Muhammad Yusuf’s Theological Views: Understanding Tripartite Salafism in Boko Haram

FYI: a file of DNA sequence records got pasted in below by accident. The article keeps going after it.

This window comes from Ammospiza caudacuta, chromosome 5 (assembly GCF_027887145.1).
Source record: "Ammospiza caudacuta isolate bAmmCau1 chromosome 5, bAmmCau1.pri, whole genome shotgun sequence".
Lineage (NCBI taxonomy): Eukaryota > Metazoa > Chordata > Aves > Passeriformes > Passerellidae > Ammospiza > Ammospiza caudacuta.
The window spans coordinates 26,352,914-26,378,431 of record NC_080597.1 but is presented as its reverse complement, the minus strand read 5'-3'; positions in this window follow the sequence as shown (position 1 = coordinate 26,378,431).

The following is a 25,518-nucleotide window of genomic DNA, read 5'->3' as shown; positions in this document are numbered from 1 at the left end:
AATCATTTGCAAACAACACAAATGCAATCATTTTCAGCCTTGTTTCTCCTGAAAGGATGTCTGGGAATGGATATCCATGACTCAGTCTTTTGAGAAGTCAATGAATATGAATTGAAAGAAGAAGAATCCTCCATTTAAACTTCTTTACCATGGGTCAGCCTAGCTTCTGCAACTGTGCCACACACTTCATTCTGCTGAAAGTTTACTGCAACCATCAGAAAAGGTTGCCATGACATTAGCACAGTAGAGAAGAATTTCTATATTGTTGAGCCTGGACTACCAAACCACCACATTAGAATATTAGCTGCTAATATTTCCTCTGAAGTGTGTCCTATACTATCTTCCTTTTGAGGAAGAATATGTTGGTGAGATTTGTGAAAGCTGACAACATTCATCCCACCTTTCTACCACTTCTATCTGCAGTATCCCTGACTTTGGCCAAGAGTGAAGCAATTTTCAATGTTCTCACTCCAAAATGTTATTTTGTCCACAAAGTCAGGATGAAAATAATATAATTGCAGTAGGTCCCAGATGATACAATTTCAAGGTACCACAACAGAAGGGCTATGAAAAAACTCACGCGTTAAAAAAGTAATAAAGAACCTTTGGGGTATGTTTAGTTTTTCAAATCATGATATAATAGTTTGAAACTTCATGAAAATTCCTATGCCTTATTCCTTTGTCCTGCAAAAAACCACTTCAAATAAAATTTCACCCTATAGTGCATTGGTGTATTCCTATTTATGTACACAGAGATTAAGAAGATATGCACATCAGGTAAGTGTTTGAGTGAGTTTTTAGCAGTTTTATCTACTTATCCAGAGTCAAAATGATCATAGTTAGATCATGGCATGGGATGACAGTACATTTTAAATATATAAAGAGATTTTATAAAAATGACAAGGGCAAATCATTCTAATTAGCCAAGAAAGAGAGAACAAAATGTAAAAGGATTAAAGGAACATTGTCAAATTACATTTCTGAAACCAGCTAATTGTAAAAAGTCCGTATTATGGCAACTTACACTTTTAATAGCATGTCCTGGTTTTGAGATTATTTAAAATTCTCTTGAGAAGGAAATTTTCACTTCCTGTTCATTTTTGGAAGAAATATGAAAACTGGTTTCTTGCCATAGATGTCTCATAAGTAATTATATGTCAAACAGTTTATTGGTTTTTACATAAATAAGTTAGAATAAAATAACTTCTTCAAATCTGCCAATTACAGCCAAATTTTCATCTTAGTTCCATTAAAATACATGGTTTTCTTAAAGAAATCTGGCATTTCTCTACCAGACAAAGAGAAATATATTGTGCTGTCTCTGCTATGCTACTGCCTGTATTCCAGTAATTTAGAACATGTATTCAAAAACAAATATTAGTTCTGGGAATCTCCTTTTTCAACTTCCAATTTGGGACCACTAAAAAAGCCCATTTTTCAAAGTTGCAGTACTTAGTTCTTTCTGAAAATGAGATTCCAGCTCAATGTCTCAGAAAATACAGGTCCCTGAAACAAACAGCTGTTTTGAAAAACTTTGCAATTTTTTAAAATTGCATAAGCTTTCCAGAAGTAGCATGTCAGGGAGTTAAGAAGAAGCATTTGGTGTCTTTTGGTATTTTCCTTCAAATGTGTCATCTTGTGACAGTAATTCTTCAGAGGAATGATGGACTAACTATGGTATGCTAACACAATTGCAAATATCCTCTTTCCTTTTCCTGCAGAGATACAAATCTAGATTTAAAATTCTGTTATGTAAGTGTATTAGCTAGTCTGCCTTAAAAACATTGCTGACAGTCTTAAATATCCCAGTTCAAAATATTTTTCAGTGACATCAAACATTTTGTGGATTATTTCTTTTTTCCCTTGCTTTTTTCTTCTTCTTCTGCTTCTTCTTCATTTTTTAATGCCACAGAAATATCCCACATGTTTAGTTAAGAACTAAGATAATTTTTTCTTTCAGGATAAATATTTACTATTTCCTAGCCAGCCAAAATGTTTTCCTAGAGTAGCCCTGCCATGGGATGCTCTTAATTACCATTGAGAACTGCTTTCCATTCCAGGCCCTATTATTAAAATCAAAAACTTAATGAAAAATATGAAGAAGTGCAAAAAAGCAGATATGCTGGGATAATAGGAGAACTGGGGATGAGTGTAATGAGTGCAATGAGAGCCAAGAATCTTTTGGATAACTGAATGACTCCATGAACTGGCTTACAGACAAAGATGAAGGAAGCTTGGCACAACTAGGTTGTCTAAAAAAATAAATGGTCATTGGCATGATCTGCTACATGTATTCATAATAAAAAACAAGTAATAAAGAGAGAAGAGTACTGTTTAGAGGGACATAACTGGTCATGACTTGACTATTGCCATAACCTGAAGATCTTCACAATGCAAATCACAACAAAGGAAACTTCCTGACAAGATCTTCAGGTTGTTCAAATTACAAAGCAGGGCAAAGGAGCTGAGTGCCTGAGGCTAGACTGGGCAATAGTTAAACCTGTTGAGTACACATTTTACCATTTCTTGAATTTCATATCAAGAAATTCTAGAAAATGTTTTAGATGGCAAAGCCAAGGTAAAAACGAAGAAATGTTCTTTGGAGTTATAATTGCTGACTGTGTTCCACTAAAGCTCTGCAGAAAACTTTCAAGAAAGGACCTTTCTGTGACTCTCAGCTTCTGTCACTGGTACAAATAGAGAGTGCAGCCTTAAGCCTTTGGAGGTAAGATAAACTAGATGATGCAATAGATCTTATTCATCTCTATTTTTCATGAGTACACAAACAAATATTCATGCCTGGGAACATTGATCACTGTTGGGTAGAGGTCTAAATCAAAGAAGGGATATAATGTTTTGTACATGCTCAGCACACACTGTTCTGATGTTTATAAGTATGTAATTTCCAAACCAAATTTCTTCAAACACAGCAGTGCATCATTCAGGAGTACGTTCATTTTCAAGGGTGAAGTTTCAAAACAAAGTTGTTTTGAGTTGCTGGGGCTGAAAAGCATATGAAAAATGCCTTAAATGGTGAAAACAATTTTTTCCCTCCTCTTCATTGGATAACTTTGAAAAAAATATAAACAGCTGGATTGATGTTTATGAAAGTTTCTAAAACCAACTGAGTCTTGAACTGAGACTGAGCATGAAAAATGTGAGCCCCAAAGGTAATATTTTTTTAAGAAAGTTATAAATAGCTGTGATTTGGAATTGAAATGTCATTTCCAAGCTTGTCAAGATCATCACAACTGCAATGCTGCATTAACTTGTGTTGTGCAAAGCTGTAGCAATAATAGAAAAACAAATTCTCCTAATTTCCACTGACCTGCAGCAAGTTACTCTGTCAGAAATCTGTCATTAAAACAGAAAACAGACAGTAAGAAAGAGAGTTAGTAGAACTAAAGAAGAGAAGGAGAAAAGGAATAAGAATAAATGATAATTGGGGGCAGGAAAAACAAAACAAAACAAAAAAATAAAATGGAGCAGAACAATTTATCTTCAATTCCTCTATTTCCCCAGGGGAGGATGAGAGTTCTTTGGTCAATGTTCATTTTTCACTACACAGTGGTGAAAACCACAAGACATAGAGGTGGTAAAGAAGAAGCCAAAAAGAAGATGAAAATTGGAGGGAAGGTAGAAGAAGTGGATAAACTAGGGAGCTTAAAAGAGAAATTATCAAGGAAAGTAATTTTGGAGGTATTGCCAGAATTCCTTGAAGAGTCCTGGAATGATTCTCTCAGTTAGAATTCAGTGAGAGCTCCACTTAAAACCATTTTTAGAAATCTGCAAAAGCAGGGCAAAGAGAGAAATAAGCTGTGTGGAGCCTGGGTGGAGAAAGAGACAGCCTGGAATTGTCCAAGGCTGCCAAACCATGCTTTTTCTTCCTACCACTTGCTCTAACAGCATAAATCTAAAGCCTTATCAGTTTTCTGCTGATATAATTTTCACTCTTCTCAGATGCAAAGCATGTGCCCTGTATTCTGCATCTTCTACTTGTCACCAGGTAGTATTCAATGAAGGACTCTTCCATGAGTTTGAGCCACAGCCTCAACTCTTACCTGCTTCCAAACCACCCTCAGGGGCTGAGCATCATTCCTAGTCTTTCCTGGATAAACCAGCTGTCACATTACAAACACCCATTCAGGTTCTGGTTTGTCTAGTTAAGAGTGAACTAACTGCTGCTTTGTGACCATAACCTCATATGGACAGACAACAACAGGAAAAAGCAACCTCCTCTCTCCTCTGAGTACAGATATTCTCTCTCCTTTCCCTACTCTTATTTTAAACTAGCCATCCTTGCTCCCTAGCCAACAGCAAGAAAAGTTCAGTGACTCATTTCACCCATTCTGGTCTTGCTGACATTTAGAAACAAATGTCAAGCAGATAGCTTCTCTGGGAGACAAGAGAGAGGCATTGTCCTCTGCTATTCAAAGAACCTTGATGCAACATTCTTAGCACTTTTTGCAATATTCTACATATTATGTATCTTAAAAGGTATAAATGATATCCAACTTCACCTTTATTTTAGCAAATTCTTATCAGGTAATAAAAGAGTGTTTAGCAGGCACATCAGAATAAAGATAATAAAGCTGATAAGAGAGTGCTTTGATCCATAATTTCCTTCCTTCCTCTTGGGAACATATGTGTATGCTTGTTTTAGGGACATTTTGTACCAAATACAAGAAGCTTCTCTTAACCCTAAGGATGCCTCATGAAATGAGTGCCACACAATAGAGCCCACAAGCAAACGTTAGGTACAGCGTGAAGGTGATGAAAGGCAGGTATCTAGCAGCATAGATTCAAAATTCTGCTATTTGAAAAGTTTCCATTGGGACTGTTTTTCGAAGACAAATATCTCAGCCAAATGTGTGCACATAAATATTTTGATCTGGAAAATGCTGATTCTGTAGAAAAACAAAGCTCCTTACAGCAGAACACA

A Nigerian-born Muhammad Yusuf (1970–2009), a founder of Boko Haram, declares his Islamic theological views in his Published creed, Hādhihī ‘Aqidatunā Wa-Minhāj Da‘Watinā (This is our Creed and Method of Proclamation). His declaration expresses a Sunni Salafi thought that comprises theological views I consider “Tripartite Salafism.” This concept develops through uncovering the historicity of Muhammad Yusuf and his exposure to the writings of Ibn Taymiyyah (1263–1328), Muhammad ibn Abd al-Wahhab (1703–1792), and the teachings of Abubakar Mahmud Gumi (1924–1992). The historical antecedents of Muhammad Yusuf reveal his interaction with the materials and teachings of the staunch Sunni Salafi scholars, suggesting a form of theology and ideology that appears tripartite. Hence, a form of Salafism formed and practiced by Muhammad Yusuf is “Tripartite Salafism,” which combines Classical Salafism, Wahhabism, and Izalaism. However, there is a shift in the ideology of Boko Haram from mainstream Islamism to Salafi Jihadism. In this paper, I consider “Tripartite Salafism” as Muhammad Yusuf’s theological views in Boko Haram. The paper is a historical analysis of Muhammad Yusuf’s theological views in his creed. A critical exposition of his interaction with Salafism begins with theological views, followed by a critical assessment of his interaction with Salafism, Wahhabism, and Izalaism—lastly, a discourse on Tripartite Salafism in Boko Haram.

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